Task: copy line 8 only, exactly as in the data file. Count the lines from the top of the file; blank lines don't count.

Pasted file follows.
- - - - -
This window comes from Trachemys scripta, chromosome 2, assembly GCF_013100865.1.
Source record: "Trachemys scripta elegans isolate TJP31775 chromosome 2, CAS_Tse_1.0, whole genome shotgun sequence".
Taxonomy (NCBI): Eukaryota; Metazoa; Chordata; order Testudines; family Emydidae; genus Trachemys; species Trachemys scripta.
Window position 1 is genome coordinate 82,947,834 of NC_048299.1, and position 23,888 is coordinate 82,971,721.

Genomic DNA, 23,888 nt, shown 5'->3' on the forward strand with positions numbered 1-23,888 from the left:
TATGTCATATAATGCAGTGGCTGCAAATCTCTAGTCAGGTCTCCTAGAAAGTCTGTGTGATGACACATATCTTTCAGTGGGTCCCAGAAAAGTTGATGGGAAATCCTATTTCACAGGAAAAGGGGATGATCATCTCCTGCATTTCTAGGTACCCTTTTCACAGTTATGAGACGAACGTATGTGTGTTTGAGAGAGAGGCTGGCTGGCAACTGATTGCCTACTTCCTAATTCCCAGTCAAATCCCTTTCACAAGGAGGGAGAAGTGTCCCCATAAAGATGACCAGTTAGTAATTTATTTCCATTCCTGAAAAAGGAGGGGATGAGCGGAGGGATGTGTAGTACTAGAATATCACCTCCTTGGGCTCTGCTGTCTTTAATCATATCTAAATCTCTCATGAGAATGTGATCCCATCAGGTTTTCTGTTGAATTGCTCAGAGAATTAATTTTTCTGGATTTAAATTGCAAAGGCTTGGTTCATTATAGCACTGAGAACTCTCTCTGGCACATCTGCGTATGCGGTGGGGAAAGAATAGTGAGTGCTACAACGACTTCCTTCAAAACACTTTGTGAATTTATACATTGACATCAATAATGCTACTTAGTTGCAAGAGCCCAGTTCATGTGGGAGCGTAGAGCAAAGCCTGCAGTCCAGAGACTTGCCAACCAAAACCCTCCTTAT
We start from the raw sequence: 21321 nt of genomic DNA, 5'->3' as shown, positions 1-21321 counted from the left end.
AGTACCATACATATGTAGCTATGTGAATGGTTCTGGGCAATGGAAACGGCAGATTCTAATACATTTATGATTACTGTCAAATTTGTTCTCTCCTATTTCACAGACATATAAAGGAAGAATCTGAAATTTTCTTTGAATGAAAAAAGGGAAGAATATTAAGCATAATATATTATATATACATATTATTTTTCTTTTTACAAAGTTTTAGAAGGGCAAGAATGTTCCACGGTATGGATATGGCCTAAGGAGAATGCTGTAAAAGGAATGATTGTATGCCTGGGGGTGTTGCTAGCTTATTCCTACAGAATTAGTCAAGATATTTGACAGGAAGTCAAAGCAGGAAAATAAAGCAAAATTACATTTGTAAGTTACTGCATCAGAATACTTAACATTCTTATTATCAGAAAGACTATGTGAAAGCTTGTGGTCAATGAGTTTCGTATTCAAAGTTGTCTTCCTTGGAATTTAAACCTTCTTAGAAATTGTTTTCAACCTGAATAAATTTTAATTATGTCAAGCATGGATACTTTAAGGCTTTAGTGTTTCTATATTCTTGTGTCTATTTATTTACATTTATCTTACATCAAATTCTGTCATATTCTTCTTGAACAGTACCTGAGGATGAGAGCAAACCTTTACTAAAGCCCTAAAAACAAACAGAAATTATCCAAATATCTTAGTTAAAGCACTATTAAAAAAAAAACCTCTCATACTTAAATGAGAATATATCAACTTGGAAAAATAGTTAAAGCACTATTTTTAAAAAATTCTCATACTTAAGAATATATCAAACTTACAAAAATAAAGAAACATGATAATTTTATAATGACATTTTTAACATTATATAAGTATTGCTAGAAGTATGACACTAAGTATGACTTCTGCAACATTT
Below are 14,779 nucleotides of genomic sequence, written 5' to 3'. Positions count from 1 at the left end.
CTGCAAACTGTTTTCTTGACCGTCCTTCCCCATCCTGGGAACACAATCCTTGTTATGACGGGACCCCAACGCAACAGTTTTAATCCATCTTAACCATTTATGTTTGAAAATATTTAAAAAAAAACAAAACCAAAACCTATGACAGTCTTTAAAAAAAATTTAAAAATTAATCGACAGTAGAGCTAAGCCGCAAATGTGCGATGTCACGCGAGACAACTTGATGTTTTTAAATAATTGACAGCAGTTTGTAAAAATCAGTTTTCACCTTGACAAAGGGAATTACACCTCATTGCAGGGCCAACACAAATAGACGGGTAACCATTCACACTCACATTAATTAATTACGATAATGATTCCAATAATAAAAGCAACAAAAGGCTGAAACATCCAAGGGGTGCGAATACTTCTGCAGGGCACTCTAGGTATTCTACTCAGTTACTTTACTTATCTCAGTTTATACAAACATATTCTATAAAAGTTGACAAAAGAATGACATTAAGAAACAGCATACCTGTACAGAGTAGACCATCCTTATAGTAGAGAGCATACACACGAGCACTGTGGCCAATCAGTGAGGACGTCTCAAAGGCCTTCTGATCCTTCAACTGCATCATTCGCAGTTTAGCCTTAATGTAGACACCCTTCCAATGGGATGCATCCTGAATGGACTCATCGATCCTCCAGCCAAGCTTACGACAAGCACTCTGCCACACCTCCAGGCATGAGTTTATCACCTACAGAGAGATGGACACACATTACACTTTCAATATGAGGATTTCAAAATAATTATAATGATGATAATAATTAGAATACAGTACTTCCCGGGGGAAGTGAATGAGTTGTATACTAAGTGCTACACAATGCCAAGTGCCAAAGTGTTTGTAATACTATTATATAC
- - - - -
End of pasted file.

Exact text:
AGTACCATACATATGTAGCTATGTGAATGGTTCTGGGCAATGGAAACGGCAGATTCTAATACATTTATGATTACTGTCAAATTTGTTCTCTCCTATTTCACAGACATATAAAGGAAGAATCTGAAATTTTCTTTGAATGAAAAAAGGGAAGAATATTAAGCATAATATATTATATATACATATTATTTTTCTTTTTACAAAGTTTTAGAAGGGCAAGAATGTTCCACGGTATGGATATGGCCTAAGGAGAATGCTGTAAAAGGAATGATTGTATGCCTGGGGGTGTTGCTAGCTTATTCCTACAGAATTAGTCAAGATATTTGACAGGAAGTCAAAGCAGGAAAATAAAGCAAAATTACATTTGTAAGTTACTGCATCAGAATACTTAACATTCTTATTATCAGAAAGACTATGTGAAAGCTTGTGGTCAATGAGTTTCGTATTCAAAGTTGTCTTCCTTGGAATTTAAACCTTCTTAGAAATTGTTTTCAACCTGAATAAATTTTAATTATGTCAAGCATGGATACTTTAAGGCTTTAGTGTTTCTATATTCTTGTGTCTATTTATTTACATTTATCTTACATCAAATTCTGTCATATTCTTCTTGAACAGTACCTGAGGATGAGAGCAAACCTTTACTAAAGCCCTAAAAACAAACAGAAATTATCCAAATATCTTAGTTAAAGCACTATTAAAAAAAAAACCTCTCATACTTAAATGAGAATATATCAACTTGGAAAAATAGTTAAAGCACTATTTTTAAAAAATTCTCATACTTAAGAATATATCAAACTTACAAAAATAAAGAAACATGATAATTTTATAATGACATTTTTAACATTATATAAGTATTGCTAGAAGTATGACACTAAGTATGACTTCTGCAACATTT